In the matter of wrinkles, fair-skinned people like me have the advantage; wrinkles don't show as much as on those with darker skin tones. That is, until we smile. Then they pop out all around our eyes, our mouths and cheeks.
That's okay with me for a couple of reasons: mostly I don't care, which is good because I have no patience with skin care beyond clean; and I am curious, as the years roll by, to watch how my appearance changes.
For example, until a year ago I had no permanent smile lines – those parentheses that frame most old people's mouths. Then, washing my face one evening, I saw a faint, curved line left of my mouth and in the months since then, I've watched it deepen into permanency even when my expression is in neutral. The right side is gradually catching up now and soon they will match.
Far from bothering me, I think it's interesting. Most of the time we don't notice changes in our bodies until after they have happened. When did my waist get this thick? How come I didn't see those little jowls coming?
If you've been hanging around TGB for awhile, you'll have read an occasional rant about anti-aging products and services. It's a several billion dollar industry that is almost entirely bogus, barely regulated, full with lies and sometimes harmful.
About six weeks ago, planning an experiment for a story here, I bought a small bottle of one of the most popular and well-known anti-aging skin creams. I wanted to see for myself if it softens the appearance of fine lines and wrinkles, as the hype maintains, and if my skin would appear “significantly firmer after just five days.”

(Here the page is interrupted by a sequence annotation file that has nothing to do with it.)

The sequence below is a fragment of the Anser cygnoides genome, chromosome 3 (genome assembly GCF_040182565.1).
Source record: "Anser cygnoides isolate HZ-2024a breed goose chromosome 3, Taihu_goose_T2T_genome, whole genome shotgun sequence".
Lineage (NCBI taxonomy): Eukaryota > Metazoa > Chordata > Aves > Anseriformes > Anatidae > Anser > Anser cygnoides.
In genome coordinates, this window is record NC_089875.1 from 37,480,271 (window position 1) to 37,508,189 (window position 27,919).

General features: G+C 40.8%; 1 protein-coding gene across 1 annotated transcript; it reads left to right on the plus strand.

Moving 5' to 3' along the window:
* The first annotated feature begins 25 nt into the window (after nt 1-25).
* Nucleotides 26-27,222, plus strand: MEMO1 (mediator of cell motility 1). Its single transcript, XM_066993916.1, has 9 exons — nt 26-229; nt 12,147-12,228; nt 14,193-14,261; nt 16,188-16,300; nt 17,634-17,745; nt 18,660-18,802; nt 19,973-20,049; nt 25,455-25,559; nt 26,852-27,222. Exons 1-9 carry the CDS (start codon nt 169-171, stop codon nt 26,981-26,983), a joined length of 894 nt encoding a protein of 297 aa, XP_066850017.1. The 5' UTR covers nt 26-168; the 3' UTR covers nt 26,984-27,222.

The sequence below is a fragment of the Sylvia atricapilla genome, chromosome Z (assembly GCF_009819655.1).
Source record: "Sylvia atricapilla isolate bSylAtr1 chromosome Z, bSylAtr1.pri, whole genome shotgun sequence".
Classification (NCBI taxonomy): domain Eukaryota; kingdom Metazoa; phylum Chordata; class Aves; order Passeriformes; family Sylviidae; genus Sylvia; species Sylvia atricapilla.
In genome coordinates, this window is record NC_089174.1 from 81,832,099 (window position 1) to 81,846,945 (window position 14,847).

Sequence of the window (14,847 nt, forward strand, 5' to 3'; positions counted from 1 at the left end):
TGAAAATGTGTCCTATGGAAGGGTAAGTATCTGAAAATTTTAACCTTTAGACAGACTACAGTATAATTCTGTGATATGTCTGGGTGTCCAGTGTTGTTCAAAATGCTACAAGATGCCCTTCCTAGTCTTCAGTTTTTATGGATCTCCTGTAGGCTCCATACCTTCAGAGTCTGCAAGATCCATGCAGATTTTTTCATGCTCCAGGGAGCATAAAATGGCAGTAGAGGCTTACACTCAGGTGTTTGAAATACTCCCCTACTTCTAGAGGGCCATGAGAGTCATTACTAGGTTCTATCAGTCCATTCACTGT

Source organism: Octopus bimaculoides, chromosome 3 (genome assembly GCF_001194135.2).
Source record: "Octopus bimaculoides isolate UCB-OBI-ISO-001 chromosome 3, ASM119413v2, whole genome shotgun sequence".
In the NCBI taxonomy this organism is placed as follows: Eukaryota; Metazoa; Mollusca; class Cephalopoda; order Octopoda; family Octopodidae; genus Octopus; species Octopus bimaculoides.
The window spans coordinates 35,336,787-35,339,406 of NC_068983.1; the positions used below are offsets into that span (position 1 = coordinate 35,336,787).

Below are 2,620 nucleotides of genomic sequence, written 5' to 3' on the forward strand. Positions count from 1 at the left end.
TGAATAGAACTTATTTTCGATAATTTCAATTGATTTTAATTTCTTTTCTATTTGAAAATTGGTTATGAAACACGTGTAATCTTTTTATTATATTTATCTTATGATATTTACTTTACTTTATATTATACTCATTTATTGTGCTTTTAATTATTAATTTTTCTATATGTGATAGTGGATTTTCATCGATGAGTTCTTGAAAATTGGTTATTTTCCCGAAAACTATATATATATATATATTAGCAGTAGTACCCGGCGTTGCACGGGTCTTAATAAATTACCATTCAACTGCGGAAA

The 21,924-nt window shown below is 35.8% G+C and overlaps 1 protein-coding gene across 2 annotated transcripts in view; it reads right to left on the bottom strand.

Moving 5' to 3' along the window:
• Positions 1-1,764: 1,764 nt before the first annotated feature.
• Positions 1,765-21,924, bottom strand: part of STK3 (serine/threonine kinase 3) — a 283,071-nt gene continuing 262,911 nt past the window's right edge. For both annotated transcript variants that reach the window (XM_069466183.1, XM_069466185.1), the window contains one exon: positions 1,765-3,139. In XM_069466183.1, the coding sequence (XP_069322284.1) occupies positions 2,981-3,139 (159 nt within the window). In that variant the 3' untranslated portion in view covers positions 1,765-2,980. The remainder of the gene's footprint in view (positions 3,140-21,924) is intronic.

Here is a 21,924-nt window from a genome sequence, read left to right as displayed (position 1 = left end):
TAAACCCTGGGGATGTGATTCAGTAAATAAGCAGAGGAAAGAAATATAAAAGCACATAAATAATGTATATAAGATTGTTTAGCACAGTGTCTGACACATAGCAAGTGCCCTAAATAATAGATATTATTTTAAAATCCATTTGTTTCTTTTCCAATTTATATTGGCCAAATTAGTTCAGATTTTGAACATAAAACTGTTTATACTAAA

Five days later, my face was no firmer, but it and my neck were as splotchy and red as I might look if I'd been a heavy drinker for many years. I gave up the experiment, tossed the bottle of cream and three days later my face was clear again.
Two of the customer reviews on the company's website mentioned red, blotchy skin as a result of using the cream but, astonishingy, went on to rave about the product's firming results. It's amazing what people will endure in the name of false youth.
A Google search for “anti-aging” returns more than 17 million results. Among the claims on just the first page of the search (all emphasis is mine):
• anti aging tips, treatments and techniques to help you look younger and feel fantastic - whatever your age.
• Russian scientist discovers anti-aging wonder drug
• antiaging programs, natural bioidentical hormonal replacement therapy (BHRT) and human growth hormone (hGH) programs. (Ronni here: using human growth hormone for anti-aging treatment is illegal)
• anti-aging and skincare treatments that can help rejuvenate and restore your youthful appearance
• Restore Your Skin's Natural Beauty Today With Regenerist Skincare
• Resveratrol Review. Read about probably the best anti-aging product nowadays
All lies or, at best, gross exaggerations. Just as bad is that word used to describe all these products – anti-aging – is hateful. It makes aging and by extension, elders themselves, the adversary, an enemy to be defeated. You can figure out for yourselves the many ways constant repetition of this word harms old people.
People who buy anti-aging products are not only wasting their money, they are supporting discrimination. Old people are not the enemy.
At The Elder Storytelling Place today, Nancy Lazinsky: Autographs